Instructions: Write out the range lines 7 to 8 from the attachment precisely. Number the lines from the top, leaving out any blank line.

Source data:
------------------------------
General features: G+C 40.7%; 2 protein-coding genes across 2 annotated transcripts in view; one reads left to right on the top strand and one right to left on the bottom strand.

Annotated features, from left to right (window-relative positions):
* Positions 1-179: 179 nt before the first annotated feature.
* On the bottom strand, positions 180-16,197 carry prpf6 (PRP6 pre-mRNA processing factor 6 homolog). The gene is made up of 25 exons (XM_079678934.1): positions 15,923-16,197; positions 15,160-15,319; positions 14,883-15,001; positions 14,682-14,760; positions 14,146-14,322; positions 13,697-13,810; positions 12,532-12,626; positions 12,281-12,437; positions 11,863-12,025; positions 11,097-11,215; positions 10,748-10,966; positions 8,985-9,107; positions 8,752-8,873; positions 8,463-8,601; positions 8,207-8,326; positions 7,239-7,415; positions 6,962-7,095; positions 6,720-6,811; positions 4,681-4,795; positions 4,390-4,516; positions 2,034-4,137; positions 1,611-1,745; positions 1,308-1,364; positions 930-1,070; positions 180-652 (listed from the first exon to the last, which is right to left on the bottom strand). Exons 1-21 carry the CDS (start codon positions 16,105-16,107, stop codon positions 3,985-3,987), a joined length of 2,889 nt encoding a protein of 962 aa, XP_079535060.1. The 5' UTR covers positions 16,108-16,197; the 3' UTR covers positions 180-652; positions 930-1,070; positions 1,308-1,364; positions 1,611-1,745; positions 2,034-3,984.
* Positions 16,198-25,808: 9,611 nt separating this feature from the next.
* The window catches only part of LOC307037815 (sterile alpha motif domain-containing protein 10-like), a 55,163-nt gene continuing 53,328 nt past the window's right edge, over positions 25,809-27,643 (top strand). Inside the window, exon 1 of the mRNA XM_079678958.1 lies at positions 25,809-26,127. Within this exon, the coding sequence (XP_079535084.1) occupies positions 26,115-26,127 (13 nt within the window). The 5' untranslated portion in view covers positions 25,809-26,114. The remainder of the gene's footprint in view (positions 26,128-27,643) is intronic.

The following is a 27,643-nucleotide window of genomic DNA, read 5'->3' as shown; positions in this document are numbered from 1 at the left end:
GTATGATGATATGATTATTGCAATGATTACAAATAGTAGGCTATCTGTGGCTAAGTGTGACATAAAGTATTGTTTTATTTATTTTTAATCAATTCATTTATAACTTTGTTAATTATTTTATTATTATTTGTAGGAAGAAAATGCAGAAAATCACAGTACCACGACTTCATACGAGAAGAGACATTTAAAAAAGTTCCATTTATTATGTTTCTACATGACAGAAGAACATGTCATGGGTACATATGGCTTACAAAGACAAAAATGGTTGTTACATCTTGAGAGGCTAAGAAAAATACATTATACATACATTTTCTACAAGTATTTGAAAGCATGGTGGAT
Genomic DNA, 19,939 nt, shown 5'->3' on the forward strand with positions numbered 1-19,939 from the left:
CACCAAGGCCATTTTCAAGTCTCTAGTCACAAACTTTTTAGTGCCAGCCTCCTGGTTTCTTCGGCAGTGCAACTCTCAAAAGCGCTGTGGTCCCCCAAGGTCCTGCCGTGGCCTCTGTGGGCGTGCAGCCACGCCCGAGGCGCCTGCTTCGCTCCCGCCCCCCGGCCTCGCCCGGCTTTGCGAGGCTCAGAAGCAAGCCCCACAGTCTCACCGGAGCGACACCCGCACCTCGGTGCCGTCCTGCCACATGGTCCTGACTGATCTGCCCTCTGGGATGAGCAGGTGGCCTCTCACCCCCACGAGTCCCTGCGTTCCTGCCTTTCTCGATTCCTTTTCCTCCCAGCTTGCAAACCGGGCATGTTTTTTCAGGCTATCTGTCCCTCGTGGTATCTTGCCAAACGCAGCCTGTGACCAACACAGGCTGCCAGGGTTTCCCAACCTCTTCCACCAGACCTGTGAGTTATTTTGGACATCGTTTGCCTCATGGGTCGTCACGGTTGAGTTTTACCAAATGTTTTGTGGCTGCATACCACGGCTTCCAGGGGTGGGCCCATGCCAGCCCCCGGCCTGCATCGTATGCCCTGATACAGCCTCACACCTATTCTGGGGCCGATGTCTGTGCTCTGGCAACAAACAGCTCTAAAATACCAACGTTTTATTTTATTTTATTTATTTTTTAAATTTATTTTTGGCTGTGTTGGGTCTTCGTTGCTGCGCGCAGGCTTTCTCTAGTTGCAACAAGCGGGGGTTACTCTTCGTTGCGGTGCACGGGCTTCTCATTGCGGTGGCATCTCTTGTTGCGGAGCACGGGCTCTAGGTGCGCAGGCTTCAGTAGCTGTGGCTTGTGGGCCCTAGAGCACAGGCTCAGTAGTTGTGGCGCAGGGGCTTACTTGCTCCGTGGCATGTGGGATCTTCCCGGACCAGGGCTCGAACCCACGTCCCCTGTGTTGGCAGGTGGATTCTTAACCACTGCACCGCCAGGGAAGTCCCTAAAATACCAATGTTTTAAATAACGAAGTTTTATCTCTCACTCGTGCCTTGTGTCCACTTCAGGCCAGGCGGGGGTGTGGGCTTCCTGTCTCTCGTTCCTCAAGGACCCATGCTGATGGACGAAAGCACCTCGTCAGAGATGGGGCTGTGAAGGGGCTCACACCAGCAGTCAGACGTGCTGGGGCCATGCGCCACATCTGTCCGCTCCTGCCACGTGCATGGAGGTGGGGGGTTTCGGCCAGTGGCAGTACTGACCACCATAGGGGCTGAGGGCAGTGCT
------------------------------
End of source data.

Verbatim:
The following is a 27,643-nucleotide window of genomic DNA, read 5'->3' as shown; positions in this document are numbered from 1 at the left end:
GTATGATGATATGATTATTGCAATGATTACAAATAGTAGGCTATCTGTGGCTAAGTGTGACATAAAGTATTGTTTTATTTATTTTTAATCAATTCATTTATAACTTTGTTAATTATTTTATTATTATTTGTAGGAAGAAAATGCAGAAAATCACAGTACCACGACTTCATACGAGAAGAGACATTTAAAAAAGTTCCATTTATTATGTTTCTACATGACAGAAGAACATGTCATGGGTACATATGGCTTACAAAGACAAAAATGGTTGTTACATCTTGAGAGGCTAAGAAAAATACATTATACATACATTTTCTACAAGTATTTGAAAGCATGGTGGAT